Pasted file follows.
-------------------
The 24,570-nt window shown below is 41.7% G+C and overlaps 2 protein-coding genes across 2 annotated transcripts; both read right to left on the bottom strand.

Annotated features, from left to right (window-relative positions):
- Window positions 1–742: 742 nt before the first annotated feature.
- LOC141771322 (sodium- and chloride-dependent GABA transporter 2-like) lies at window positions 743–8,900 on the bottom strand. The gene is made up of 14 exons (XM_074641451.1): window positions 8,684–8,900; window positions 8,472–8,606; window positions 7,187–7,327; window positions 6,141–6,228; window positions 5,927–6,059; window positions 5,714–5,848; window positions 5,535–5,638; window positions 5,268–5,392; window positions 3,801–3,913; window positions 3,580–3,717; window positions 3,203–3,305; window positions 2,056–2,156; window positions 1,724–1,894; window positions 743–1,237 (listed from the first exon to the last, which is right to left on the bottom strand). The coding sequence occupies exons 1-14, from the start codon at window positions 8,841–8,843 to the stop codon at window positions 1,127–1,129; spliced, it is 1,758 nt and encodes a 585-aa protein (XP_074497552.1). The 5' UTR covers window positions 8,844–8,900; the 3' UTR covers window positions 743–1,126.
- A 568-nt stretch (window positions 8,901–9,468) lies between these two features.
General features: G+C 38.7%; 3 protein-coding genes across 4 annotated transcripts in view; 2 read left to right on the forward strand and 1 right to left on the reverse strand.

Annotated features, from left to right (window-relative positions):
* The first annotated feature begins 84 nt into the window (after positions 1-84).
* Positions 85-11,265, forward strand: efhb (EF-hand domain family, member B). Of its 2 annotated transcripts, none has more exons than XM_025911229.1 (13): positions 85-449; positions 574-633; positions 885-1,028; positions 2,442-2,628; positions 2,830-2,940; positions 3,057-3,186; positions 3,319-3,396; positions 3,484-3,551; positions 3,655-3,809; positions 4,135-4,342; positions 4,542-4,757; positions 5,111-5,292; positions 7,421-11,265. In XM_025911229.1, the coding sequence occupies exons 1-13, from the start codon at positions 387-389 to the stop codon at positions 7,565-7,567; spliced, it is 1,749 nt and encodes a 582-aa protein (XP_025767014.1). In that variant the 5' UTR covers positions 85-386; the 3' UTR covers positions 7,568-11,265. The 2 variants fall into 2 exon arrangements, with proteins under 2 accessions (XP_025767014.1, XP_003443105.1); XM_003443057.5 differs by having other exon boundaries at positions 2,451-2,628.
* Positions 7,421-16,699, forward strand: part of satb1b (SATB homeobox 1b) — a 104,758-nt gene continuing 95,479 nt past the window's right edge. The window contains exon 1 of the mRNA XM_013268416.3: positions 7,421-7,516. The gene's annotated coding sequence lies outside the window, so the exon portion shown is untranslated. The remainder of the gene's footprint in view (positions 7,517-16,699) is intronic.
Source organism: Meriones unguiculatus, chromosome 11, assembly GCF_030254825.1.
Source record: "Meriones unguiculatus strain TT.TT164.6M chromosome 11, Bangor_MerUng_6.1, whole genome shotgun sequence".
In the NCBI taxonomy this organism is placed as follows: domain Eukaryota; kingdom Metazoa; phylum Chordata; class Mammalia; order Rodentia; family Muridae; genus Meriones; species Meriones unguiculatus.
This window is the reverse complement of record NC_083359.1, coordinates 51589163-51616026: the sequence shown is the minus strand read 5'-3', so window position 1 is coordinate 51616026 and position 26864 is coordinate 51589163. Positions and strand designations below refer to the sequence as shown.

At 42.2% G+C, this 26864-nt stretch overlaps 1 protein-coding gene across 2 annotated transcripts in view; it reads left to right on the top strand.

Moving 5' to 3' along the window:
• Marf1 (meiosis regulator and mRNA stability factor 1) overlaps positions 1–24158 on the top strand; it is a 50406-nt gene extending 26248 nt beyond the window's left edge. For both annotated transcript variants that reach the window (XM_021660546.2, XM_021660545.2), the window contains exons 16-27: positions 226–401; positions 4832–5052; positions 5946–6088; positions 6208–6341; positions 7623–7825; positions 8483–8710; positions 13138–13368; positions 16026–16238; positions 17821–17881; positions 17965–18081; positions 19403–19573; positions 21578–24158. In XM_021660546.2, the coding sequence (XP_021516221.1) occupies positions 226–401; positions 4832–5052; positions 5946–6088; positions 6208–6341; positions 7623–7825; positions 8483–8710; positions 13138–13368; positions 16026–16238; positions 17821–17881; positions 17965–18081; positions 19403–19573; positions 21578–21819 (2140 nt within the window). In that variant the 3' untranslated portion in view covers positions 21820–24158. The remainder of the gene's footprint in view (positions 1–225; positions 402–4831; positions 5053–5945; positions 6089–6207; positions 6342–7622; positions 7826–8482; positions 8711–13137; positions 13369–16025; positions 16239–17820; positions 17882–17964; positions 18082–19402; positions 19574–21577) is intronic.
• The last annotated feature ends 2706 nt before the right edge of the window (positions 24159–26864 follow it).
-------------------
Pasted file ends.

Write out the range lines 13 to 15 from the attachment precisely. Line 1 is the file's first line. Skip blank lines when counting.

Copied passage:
In the NCBI taxonomy this organism is placed as follows: domain Eukaryota; kingdom Metazoa; phylum Chordata; class Mammalia; order Rodentia; family Muridae; genus Meriones; species Meriones unguiculatus.
This window is the reverse complement of record NC_083359.1, coordinates 51589163-51616026: the sequence shown is the minus strand read 5'-3', so window position 1 is coordinate 51616026 and position 26864 is coordinate 51589163. Positions and strand designations below refer to the sequence as shown.

At 42.2% G+C, this 26864-nt stretch overlaps 1 protein-coding gene across 2 annotated transcripts in view; it reads left to right on the top strand.